Marie Louise Marcadet

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Marie Louise Marcadet
Born Marie Louise Baptiste
1758
Sweden
Died 1804 (aged c. 56)
France
Other names Marie Louise Baptiste
Spouse(s) Jean Remi Marcadet

Marie Louise Marcadet (née Baptiste) (1758–1804) was a Swedish opera singer and a dramatic stage actress. She was active in both the Royal Swedish Opera, and at the Royal Dramatic Theatre. She is regarded as the greatest tragedienne in Sweden during the 1780s decade, before the first noted native tragedienne, Maria Franck. She was a member of the Royal Swedish Academy of Music from 1795.

Background and career[edit]

Marcadet was born in Sweden as the daughter of two actors of the French Theatre of Bollhuset and at the court theatre at Drottningholm of Queen Louisa Ulrika of Prussia; Jacques Anselme Baptiste and the prima donna Marie Baptiste, and of French descent. In 1780 she married a dancer from her parents home country, Jean-Rémy Marcadet (b. 1755),[1] premierdancer and instructor of ballet at the Royal Swedish Ballet and was thereby known as Madame Marcadet.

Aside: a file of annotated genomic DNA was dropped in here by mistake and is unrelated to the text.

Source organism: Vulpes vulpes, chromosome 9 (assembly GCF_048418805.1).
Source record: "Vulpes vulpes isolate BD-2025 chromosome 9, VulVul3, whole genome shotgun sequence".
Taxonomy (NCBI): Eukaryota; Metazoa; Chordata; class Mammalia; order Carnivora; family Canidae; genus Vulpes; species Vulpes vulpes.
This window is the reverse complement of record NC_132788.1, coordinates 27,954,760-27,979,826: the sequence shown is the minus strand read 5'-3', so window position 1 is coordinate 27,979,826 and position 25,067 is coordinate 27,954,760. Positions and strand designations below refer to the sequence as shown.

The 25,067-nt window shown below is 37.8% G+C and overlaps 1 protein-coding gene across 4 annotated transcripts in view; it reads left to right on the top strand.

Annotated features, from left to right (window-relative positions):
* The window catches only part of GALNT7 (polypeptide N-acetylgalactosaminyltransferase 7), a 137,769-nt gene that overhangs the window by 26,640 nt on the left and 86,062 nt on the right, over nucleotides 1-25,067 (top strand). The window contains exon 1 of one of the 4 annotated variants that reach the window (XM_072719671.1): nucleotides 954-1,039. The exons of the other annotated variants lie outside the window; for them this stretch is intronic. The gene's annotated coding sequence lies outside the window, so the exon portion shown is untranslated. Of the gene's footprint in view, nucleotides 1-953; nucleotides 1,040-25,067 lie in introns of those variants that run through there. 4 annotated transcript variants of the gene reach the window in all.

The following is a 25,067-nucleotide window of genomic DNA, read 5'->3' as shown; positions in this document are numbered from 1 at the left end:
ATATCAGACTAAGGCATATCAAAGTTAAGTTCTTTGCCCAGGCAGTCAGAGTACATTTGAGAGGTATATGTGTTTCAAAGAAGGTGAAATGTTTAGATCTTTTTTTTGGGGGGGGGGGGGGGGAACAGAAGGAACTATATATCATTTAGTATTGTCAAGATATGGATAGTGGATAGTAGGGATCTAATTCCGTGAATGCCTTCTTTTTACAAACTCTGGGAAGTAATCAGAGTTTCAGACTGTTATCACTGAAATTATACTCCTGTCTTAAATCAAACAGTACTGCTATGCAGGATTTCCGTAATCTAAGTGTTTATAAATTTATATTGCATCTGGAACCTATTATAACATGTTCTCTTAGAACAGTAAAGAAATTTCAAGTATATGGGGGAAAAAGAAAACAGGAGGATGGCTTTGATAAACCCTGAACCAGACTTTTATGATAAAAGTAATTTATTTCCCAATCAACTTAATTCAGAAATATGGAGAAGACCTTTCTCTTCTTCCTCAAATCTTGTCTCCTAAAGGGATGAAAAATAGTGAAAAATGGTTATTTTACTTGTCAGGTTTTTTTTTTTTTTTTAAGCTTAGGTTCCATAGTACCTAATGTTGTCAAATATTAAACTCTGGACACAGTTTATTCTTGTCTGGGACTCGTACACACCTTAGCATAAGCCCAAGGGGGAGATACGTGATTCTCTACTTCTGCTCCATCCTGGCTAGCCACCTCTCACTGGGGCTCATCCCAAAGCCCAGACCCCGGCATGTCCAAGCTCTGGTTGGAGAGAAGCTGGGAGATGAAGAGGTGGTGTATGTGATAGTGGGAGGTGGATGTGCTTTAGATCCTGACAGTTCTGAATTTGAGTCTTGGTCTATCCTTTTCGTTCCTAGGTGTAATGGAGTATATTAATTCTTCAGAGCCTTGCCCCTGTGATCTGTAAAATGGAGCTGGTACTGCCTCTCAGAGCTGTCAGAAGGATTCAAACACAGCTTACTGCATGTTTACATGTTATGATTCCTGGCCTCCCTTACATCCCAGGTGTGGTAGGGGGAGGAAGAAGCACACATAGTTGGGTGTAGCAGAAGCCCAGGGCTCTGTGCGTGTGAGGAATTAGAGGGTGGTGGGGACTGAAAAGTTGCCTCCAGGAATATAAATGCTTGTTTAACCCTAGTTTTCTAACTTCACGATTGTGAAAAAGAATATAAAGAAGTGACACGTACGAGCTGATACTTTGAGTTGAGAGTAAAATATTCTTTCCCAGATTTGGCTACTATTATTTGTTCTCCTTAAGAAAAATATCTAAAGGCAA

When the French Theatre was dissolved in 1771, Marie Louise left Sweden with her parents and followed them touring in Europe; they returned to Sweden in 1776 and performed in a French Court Theatre at the Swedish court in 1776–1781. She debuted at the Opera-theater in Bollhuset in Les deux avares, an opéra bouffon by Grétry in the 1777–1778 season and was later the same year acclaimed in Lucile by the same composer. From this year, she was employed at the Royal Swedish Opera as an opera singer.

She was also a dramatic actress; from 1781, she was a part of the French dramatic theatre of Monvel in Bollhuset, and from 1788, she was employed at the Royal Dramatic Theatre. When the director of the Royal Dramatic Theatre left the country in 1788 to escape his creditors, the actors ruled the theatre themselves by votes, and she became a member of the board of directors. This rule was considered quite chaotic, but Marcadets judgement was praised.